Marketing is the cornerstone of most modern businesses. Lack of marketing knowledge is frequently the reason why a good business concept does not succeed. This module deals with all aspects of marketing from presentation and packaging, to advertising and selling, developing in you an acute awareness of what is needed to achieve and maintain a good market share.
Module 10 Sales Management
- Developing Sales Concepts
- Developing Sales Relationships
- Sales Ethics
- Building Product Knowledge
- Developing a Customer Strategy
- Presentation Strategy Options
- Closing a Sale
- Managing Yourself
- Managing a Sales Team
Module 11 Advertising & Promotions
- Analysing the market
- Target Marketing
- Display and Display Techniques
- Advertising and Promotions strategy
- New product development
- Sales Techniques – General
- Writing Advertisements
- Electronic Marketing
- Direct Mailing
- Exhibitions and Shows
Module 12 Marketing Systems
- Marketing systems
- Retailing systems and strategies
- Wholesaling systems and strategies
- Product presentation and packaging
- Negotiating skills
- Marketing organisations
- International marketing
- International marketing 2
- Analysing the market
- The marketing mix
Module 13 Bookkeeping I
This is a basic bookkeeping course, which focuses on the nature of accounting for small business, mainly service firms. The course consists of 13 lessons. (This module also qualifies you for membership of the Institute of Certified Bookkeepers)
Module 14 Research Project I
The Research Project involves some theoretical studies followed by designing, conducting and writing up research on a relevant topic. Selection of the topic, and progress in this project is monitored and guided by a tutor.
Module 15 Industry Meetings (100 hours)
Industry Meetings involves attendance at committee meetings, seminars, conferences, exhibitions, trade shows, or any other events that are relevant. The student needs to submit documentary proof of attendance (eg. references, testimonials, receipts etc)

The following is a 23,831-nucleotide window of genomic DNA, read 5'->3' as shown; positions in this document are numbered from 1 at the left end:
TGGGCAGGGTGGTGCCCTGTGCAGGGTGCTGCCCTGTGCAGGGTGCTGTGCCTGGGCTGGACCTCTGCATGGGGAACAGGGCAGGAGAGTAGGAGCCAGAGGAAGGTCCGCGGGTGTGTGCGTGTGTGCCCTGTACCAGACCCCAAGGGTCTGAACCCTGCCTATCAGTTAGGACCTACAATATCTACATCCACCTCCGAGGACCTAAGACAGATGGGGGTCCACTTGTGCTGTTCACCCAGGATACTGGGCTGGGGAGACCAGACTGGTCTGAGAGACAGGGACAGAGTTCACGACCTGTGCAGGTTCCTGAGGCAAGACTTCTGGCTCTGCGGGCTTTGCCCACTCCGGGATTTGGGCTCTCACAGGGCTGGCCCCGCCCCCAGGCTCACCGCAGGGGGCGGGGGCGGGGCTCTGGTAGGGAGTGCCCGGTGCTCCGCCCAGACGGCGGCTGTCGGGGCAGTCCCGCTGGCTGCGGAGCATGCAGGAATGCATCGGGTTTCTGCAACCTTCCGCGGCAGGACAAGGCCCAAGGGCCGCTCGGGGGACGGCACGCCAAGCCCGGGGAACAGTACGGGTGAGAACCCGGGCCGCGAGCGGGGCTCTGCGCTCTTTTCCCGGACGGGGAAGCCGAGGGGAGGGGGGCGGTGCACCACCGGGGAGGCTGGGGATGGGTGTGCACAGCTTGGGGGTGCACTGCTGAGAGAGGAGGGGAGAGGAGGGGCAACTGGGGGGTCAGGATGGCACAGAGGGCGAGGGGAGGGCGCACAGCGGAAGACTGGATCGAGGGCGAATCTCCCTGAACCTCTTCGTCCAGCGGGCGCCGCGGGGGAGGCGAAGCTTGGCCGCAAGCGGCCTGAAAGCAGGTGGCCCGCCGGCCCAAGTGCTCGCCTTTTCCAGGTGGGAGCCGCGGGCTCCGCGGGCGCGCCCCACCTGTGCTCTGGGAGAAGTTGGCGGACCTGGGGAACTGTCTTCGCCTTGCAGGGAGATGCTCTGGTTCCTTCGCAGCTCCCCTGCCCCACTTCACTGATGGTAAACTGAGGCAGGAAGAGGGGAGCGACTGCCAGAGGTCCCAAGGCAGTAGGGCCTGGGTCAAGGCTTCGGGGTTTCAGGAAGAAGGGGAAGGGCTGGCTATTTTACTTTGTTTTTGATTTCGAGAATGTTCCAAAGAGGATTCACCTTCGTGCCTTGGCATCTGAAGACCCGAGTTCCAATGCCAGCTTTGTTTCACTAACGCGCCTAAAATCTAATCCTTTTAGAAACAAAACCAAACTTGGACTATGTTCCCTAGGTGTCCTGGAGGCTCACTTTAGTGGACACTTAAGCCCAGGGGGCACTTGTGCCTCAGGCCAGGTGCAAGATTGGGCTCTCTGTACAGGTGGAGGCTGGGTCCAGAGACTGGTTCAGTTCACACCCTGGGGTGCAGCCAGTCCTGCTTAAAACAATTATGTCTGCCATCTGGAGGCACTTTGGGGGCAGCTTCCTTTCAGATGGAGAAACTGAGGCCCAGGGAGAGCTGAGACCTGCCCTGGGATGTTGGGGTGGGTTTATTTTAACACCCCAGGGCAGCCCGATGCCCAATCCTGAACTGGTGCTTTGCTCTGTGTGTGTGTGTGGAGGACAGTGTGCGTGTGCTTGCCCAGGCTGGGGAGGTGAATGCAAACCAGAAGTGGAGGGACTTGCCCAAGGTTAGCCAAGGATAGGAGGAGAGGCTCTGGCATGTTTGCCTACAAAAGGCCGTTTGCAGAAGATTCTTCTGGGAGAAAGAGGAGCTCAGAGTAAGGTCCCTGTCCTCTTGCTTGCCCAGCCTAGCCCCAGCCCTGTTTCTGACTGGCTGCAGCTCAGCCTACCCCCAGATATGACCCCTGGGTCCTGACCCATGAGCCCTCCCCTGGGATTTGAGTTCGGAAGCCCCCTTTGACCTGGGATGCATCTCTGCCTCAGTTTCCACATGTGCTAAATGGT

What's Different About this Diploma?
Options to choose electives that you don't find in similar diplomas elsewhere.
A longer, more in depth diploma than what is offered at many other colleges (Compare the duration -1500 hours). Study more, learn more, go further in your career or business.
A stronger focus on learning (some colleges focus more on assessment than we do -but we believe that what you learn is what makes the difference)
Exceptional tutors...compare the qualifications and experience of our staff (see staff profiles at ... http://www.acsedu.com/about-us/our-staff.aspx
) ....after all, it doesn't make sense to choose where to study if you don't first know who will be teaching you.
Learn to Market anything Online
Internet marketing is relatively recent in the history of marketing. Many people were initially reluctant to invest large resources into advertising their businesses or products in this way, however, as time has gone by more and more people rely on the internet to advertise their products. Even small-town businesses (such as tradespeople for example) now advertise on the internet. This is mainly due to customer demand; customers like the ease in which they can (usually) find what they are looking for when they use the internet. So if the local plumber realises this (and advertises on the internet); they may be the first person the customer contacts. The internet has, in many respects, replaced phone books. The customer may not want to look any further than what they find on the internet e.g. the plumber’s website, or phone number, or reviews about their services are all at the click of a button. This type of quick and easy access is what most customers are looking for today, therefore Internet marketing is a good way to capture new business. It may not be the ONLY way, but for most modern business it is definitely an important way. Internet Marketing should be a vital component in every businesses marketing mix.